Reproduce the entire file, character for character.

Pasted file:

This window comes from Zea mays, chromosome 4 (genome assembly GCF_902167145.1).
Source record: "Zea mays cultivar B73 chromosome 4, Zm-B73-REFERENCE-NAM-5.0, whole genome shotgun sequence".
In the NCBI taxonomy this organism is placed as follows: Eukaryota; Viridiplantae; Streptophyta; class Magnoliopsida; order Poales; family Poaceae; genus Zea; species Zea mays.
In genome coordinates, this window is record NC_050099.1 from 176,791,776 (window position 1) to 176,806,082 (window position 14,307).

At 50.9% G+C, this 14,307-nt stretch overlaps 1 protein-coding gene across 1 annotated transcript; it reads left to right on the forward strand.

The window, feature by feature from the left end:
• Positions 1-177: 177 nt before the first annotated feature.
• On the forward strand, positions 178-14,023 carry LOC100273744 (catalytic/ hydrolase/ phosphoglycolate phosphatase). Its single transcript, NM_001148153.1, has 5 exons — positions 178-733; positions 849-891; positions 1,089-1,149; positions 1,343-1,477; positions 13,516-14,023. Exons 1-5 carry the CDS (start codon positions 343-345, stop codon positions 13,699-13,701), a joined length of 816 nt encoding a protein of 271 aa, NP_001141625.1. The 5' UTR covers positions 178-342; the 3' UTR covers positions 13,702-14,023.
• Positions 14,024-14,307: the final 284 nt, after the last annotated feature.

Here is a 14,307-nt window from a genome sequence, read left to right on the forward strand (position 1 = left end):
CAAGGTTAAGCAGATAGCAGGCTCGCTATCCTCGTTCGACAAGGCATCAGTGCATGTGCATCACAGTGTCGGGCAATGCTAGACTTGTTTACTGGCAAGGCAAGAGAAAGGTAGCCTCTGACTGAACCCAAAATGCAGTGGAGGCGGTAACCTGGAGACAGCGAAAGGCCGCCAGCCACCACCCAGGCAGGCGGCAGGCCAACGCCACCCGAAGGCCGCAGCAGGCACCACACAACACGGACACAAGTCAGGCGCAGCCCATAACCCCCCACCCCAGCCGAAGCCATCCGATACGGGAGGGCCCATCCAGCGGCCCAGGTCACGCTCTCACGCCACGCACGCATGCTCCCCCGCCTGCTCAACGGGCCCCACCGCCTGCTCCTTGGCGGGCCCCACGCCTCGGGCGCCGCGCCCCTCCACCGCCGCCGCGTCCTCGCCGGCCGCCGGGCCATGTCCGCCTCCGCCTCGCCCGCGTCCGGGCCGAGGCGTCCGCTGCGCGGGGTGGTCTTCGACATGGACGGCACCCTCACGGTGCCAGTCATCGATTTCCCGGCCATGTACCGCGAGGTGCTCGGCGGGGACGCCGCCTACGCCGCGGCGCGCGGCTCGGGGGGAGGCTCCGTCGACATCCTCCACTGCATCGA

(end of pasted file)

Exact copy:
This window comes from Zea mays, chromosome 4 (genome assembly GCF_902167145.1).
Source record: "Zea mays cultivar B73 chromosome 4, Zm-B73-REFERENCE-NAM-5.0, whole genome shotgun sequence".
In the NCBI taxonomy this organism is placed as follows: Eukaryota; Viridiplantae; Streptophyta; class Magnoliopsida; order Poales; family Poaceae; genus Zea; species Zea mays.
In genome coordinates, this window is record NC_050099.1 from 176,791,776 (window position 1) to 176,806,082 (window position 14,307).

At 50.9% G+C, this 14,307-nt stretch overlaps 1 protein-coding gene across 1 annotated transcript; it reads left to right on the forward strand.

The window, feature by feature from the left end:
• Positions 1-177: 177 nt before the first annotated feature.
• On the forward strand, positions 178-14,023 carry LOC100273744 (catalytic/ hydrolase/ phosphoglycolate phosphatase). Its single transcript, NM_001148153.1, has 5 exons — positions 178-733; positions 849-891; positions 1,089-1,149; positions 1,343-1,477; positions 13,516-14,023. Exons 1-5 carry the CDS (start codon positions 343-345, stop codon positions 13,699-13,701), a joined length of 816 nt encoding a protein of 271 aa, NP_001141625.1. The 5' UTR covers positions 178-342; the 3' UTR covers positions 13,702-14,023.
• Positions 14,024-14,307: the final 284 nt, after the last annotated feature.

Here is a 14,307-nt window from a genome sequence, read left to right on the forward strand (position 1 = left end):
CAAGGTTAAGCAGATAGCAGGCTCGCTATCCTCGTTCGACAAGGCATCAGTGCATGTGCATCACAGTGTCGGGCAATGCTAGACTTGTTTACTGGCAAGGCAAGAGAAAGGTAGCCTCTGACTGAACCCAAAATGCAGTGGAGGCGGTAACCTGGAGACAGCGAAAGGCCGCCAGCCACCACCCAGGCAGGCGGCAGGCCAACGCCACCCGAAGGCCGCAGCAGGCACCACACAACACGGACACAAGTCAGGCGCAGCCCATAACCCCCCACCCCAGCCGAAGCCATCCGATACGGGAGGGCCCATCCAGCGGCCCAGGTCACGCTCTCACGCCACGCACGCATGCTCCCCCGCCTGCTCAACGGGCCCCACCGCCTGCTCCTTGGCGGGCCCCACGCCTCGGGCGCCGCGCCCCTCCACCGCCGCCGCGTCCTCGCCGGCCGCCGGGCCATGTCCGCCTCCGCCTCGCCCGCGTCCGGGCCGAGGCGTCCGCTGCGCGGGGTGGTCTTCGACATGGACGGCACCCTCACGGTGCCAGTCATCGATTTCCCGGCCATGTACCGCGAGGTGCTCGGCGGGGACGCCGCCTACGCCGCGGCGCGCGGCTCGGGGGGAGGCTCCGTCGACATCCTCCACTGCATCGA